Can We All Turn Japanese?

Can We All Turn Japanese? Submitted by Tuomas Malinen of GnS Economics Now that the first serious mutation of the Coronavirus has apparently emerged, many are wondering how well the global economy will cope.  “Not well” is what we consider the rather obvious answer. However, some hope the world economy will now manage to avoid general collapse by massive government intrusion mirroring the Japanese experience, “Japanification”, even though this will result in nothing more than permanent economic stagnation and the massive growth of sovereign debt.  While a questionable—if not truly disturbing—goal, could it be done? In this blog we explain why the whole world cannot ‘Japanificate’. Moreover, we detail why any such attempt would simply lead to a takeover of the global economy and the financial markets by central banks, leading eventually into a Global Economic Dystopia. The "example" of Japan We have already explored the 1990’s financial crisis of Japan in some detail and thus we present only a short summary here. When that national economic crisis intensified, the Bank of Japan (BoJ) began to act as lender of last resort, the main task of a central bank in a crisis, but it also bailed-out several financial institutions. This was highly exceptional as central banks usually provide only liquidity—not capital—to banks, much less to private financial companies. The government allowed, and in some cases even encouraged, banks to extend loans to ailing businesses. Government policies permitted the use of accounting gimmicks which, lacking transparency, allowed bank supervisors to implement policies that enabled banks to downplay their loan losses and overstate their capital. So, after the stock and real estate markets had collapsed, a majority of large Japanese banks remained in a state of permanent impairment—functionally bankrupt—for most of the 1990’s. Failed banks were propped up without either recapitalizating or clearing the bad loans off their books. When banks use their diminished loan resources to support unhealthy companies, to stave off further losses, the funding for risky new enterprises will become scarce, and also tie-up private capital which could similarly be used to support the creation of new businesses. This leads to a vicious feedback loop of depressed innovation, falling production and diminishing profits, resulting ultimately in a stagnant economy.  The Japanese economy has been kept growing at its substandard pace only with the help of constant monetary and fiscal stimulus. One result has been that the level of Japanese government debt has exploded (see Figure 1). Can We All Turn Japan? No. Firstly, the world economy was growing fast in the 1990s which in turn supported the Japanese economy through demand for its exports. Secondly, a “zombified” global corporate sector would (will) be unable to provide enough support for the economy and the financial markets as they themselves would be in constant need of further debt on easy terms. Thirdly, a zombified global banking sector would be unable to support the growth of new and vigorous enterprises as they would naturally concentrate on their own survival by supporting ‘zombified’ borrowers. Fourth, financial markets rely on healthy corporate profits and strong banks, which help to provide sufficient capital and liquidity to markets to keep them functioning properly. As these factors would not be extant, the world economy would be in a permanent state of vulnerability and at constant risk of collapse. Thus, a single rich country can manage to Japanificate because it can rely on the support of those companies and banks, and other economies globally that have not. But a critical mass of the world economy cannot—must not—reach a state of ‘Japanification’, because this implies there would be no one else left to provide both demand and capital (thus far, we have failed to establish interplanetary business relations, perhaps Mr. Musk can oblige?) Banking crisis and Global Dystopia awaits As global Japanification is not an option, what then? While China is likely to keep the credit-machine rolling (see Figure 2), which will support the global manufacturing sector, small and medium-sized enterprises (“SMEs”) and the global service sector is likely to feel the brunt of the second and likely third wave of the pandemic. As we have been warning since May, the European banking sector will not be able to cope with the negative effects of the pandemic. While the onset of the banking crisis was postponed through massive fiscal stimulus and debt-moratoria, they can keep a listing ship from capsizing only for so long. Governments and central bankers have no access to inter-bank markets, and when confidence among financial institutions is broken, a financial crisis emerges. Naturally, it may also start from a traditional bank run, where depositors withdraw funds from a bank en masse. The only option remaining to central author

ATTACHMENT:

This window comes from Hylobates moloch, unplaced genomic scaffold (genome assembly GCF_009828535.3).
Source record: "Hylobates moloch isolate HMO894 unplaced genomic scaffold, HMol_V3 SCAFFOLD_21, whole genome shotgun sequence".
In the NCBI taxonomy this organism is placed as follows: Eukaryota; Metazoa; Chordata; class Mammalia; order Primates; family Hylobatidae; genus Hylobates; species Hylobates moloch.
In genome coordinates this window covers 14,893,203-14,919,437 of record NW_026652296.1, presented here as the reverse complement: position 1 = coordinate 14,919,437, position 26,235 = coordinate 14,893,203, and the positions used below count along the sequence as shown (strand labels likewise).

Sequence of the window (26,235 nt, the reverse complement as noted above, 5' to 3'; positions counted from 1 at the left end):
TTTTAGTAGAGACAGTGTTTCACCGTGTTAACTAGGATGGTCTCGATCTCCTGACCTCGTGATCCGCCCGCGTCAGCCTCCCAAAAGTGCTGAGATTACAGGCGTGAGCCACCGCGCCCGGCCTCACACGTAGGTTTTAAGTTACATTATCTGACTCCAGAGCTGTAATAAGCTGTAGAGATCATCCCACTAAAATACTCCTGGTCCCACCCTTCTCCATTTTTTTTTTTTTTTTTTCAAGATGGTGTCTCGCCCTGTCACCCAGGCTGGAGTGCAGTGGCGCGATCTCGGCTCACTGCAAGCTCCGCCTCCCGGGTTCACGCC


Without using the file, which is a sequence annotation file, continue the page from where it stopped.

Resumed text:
Can We All Turn Japanese?
Can We All Turn Japanese?

Submitted by Tuomas Malinen of GnS Economics

Now that the first serious mutation of the Coronavirus has apparently emerged, many are wondering how well the global economy will cope.  “Not well” is what we consider the rather obvious answer.

However, some hope the world economy will now manage to avoid general collapse by massive government intrusion mirroring the Japanese experience, “Japanification”, even though this will result in nothing more than permanent economic stagnation and the massive growth of sovereign debt. 

While a questionable—if not truly disturbing—goal, could it be done?

In this blog we explain why the whole world cannot ‘Japanificate’. Moreover, we detail why any such attempt would simply lead to a takeover of the global economy and the financial markets by central banks, leading eventually into a Global Economic Dystopia.